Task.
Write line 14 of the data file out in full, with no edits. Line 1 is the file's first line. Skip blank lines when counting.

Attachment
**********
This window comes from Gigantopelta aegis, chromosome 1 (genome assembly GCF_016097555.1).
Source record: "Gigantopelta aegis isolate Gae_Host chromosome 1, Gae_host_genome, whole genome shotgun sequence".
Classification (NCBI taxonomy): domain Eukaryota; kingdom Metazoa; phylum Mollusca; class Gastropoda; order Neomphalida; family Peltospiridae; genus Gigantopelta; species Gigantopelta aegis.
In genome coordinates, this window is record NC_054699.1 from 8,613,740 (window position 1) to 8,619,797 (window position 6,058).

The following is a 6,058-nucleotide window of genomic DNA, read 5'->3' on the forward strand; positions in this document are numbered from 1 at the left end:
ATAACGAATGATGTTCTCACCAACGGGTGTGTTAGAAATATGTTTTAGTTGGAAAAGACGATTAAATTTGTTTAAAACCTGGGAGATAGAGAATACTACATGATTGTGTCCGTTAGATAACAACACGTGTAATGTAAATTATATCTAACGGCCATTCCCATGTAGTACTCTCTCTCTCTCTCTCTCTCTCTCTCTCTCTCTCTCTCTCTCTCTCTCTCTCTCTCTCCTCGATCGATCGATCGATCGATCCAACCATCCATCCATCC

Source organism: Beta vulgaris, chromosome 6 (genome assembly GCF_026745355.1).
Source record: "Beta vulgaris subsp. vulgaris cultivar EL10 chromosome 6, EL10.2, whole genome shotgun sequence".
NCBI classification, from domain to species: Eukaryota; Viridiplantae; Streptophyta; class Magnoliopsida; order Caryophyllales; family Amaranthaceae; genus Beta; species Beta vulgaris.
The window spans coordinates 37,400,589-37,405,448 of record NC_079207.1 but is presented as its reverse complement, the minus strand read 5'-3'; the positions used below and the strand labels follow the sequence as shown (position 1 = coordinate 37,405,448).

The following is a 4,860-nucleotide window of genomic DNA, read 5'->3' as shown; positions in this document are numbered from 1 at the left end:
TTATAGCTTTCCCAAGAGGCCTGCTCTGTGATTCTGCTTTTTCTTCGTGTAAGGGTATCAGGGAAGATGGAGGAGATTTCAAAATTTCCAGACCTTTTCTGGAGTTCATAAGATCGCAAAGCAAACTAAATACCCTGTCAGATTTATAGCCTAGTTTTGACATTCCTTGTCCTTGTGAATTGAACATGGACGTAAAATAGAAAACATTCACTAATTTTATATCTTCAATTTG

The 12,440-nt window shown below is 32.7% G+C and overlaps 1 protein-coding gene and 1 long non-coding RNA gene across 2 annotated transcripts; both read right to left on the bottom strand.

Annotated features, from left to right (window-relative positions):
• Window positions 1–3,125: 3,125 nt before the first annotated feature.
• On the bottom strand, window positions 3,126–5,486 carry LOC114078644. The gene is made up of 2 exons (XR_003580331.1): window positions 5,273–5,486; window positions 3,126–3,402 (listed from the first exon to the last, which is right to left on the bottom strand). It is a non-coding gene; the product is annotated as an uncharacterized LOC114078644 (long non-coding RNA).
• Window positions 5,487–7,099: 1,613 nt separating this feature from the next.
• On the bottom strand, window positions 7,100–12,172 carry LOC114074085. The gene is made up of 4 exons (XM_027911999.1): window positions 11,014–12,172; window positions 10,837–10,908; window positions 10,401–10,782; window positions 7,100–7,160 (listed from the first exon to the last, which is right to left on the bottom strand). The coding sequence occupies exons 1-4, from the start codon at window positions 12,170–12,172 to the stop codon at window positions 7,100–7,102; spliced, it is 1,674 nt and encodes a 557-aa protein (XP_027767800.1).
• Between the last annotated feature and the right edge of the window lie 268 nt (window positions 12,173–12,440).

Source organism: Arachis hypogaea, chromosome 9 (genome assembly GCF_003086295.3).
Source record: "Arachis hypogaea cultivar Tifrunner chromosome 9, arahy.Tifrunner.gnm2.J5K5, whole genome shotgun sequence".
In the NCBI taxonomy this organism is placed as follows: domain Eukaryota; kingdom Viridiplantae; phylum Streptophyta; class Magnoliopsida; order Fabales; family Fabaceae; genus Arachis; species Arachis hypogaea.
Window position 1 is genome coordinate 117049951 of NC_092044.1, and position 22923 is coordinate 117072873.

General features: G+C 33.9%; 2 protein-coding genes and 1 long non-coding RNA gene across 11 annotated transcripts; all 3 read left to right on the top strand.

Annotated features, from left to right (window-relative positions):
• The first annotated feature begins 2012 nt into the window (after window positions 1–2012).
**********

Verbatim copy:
Annotated features, from left to right (window-relative positions):